Notes and Editorial Reviews
Symphonies: Nos. 6, 7, 8
David Rabinovich, cond; Apollo Ens
CENTAUR CRC 3173 (71:29)
"The Apollo Ensemble is a period-instrument chamber orchestra; its 2/2/1/1/1 string complement (with pairs of flutes, oboes, and horns) matches that of the Esterházy forces for which these symphonies were written. The many solo passages in “Le Matin,” “Le Midi,” and “Le Soir” are beautifully handled. The performances (with all repeats except
minuets) are smooth and a bit soft, although most tempos match those in other recordings.
could benefit from sharper attacks and a more insistent forward thrust,
from deeper concentration.
We tend to think of absolute dates as bar lines in the continuum of musical history: Handel’s death in 1759 serves as a convenient period to the Baroque era, and Haydn’s 1761 hiring by Prince Esterházy (and the simultaneous writing of these three symphonies) as the birth of the Classical. Never mind that instrumental virtuosity had already become primary in Mannheim and in Paris, or that Johann Stamitz died before Handel. These thoughts are induced by these performances, which have a curiously Baroque aura about them, reminding us that the changing of the guard was evolutionary rather than revolutionary. Most performances have adopted the crisp, cool, lightweight style of the new era and have stressed the virtuosity of the solo parts—which is certainly what Haydn intended, to ingratiate himself with his new musicians. Here the well-played solos settle nicely into the overall fabric rather than trumpeting their virtuosity. It is difficult to pin down the reasons for the Baroque feeling: It may have to do with the sounds of these particular instruments, although the A = 430 Hz pitch is not especially low for period practice. It may even be related to the recorded sound, in a surprisingly reverberant church in Deventer, the Netherlands.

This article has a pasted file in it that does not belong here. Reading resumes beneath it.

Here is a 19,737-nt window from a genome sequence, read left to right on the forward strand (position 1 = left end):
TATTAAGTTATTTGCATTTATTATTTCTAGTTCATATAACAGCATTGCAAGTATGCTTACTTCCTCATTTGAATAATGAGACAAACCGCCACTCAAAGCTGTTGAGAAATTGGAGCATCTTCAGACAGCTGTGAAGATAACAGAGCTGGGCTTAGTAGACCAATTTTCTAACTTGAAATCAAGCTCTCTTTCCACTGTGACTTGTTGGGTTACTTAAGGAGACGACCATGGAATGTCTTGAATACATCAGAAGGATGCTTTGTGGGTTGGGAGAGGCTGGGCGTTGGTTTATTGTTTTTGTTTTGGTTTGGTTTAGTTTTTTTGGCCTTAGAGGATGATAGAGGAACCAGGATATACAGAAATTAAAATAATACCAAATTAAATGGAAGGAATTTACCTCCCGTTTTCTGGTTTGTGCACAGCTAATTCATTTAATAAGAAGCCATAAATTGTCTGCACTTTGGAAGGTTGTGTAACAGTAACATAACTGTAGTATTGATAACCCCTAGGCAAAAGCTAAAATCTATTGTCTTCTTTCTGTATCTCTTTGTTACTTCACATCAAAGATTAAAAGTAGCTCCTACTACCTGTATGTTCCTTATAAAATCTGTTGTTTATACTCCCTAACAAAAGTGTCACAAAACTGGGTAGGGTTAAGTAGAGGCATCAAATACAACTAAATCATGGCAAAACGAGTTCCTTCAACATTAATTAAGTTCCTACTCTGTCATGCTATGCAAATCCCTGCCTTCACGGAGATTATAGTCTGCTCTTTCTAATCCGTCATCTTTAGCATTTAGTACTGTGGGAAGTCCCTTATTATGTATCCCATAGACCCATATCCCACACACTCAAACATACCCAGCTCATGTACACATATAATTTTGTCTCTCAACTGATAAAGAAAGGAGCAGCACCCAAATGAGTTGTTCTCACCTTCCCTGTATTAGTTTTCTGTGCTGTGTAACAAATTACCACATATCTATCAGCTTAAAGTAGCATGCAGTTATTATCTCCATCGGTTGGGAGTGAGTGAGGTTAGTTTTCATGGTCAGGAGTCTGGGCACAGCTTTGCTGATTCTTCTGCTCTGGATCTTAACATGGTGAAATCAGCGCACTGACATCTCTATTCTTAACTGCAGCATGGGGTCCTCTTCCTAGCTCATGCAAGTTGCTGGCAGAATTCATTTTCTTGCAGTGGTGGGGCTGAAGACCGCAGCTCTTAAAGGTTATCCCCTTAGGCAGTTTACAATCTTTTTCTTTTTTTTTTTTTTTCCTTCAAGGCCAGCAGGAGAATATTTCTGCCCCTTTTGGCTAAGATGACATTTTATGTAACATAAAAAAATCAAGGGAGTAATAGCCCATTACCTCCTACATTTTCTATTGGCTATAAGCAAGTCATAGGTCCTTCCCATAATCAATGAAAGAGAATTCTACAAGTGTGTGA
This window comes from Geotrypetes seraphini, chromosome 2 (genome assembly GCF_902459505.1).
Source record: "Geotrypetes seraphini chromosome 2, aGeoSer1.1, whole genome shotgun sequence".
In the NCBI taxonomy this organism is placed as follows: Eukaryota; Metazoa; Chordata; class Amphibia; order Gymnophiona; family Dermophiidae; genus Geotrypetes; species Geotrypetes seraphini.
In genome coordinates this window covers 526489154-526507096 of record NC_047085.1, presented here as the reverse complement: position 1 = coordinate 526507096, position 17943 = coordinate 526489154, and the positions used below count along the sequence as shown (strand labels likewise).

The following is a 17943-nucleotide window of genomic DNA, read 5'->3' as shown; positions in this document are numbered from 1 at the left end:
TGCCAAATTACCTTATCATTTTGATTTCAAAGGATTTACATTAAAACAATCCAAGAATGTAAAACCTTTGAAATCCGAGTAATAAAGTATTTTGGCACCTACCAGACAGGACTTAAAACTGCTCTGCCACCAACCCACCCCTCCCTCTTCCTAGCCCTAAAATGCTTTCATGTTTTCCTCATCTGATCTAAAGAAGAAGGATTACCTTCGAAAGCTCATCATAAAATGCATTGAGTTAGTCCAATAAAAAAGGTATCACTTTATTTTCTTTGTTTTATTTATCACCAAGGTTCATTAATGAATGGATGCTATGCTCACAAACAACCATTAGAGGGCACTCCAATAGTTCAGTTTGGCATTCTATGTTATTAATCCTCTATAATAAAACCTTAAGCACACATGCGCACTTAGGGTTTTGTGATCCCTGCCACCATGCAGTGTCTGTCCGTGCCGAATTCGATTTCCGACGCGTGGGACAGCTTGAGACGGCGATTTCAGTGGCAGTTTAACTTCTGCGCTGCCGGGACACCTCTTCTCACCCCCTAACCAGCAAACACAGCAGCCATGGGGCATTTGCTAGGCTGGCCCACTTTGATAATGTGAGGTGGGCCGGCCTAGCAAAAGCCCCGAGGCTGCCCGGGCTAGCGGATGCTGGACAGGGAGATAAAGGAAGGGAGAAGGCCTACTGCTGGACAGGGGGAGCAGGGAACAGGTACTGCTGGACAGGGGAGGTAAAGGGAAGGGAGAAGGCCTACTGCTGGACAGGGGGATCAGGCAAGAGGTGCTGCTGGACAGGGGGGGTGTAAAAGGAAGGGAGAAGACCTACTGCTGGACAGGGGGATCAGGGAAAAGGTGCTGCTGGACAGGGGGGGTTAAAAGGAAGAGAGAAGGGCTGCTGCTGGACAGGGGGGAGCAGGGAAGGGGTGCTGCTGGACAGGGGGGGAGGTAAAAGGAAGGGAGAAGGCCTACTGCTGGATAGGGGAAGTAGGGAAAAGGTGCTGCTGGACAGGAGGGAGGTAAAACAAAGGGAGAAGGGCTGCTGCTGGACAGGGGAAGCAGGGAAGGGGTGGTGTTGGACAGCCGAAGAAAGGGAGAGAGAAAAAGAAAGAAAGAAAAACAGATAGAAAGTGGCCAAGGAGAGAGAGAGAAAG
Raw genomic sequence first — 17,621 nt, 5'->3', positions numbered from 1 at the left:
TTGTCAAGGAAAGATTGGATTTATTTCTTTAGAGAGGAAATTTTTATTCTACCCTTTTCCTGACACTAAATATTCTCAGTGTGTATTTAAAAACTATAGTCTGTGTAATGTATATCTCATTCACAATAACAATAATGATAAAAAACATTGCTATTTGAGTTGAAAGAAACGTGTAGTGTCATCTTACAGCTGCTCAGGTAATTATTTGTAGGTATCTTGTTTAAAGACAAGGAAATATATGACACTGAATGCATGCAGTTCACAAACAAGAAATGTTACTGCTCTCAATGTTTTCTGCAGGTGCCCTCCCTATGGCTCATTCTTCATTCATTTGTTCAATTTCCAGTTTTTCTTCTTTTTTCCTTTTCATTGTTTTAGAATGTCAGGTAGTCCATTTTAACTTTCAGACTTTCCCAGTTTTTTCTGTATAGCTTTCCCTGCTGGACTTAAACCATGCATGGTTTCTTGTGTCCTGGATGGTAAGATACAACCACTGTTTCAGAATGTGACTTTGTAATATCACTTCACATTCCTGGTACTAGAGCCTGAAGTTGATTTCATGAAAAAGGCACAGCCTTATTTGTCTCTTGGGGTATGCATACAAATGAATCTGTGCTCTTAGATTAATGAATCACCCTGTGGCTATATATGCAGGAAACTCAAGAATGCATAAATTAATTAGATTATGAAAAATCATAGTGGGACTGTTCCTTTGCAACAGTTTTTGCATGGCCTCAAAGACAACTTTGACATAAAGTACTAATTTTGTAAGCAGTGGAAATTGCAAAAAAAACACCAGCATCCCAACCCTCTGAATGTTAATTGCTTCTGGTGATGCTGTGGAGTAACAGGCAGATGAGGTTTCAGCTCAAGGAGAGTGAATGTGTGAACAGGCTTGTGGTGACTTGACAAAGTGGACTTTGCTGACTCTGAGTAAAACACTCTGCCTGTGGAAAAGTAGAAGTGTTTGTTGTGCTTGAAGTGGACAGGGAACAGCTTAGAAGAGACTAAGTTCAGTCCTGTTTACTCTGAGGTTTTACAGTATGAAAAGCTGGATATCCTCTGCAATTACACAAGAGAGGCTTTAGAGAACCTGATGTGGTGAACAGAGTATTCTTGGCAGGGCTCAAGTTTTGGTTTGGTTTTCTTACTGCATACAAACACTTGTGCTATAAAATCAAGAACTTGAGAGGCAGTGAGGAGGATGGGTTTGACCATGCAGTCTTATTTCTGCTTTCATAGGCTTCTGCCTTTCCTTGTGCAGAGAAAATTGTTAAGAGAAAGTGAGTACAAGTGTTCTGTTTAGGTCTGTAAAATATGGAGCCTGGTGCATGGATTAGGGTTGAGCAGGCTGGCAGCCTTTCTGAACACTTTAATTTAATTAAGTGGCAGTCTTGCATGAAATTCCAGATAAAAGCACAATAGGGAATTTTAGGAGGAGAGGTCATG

FANFARE: James H. North
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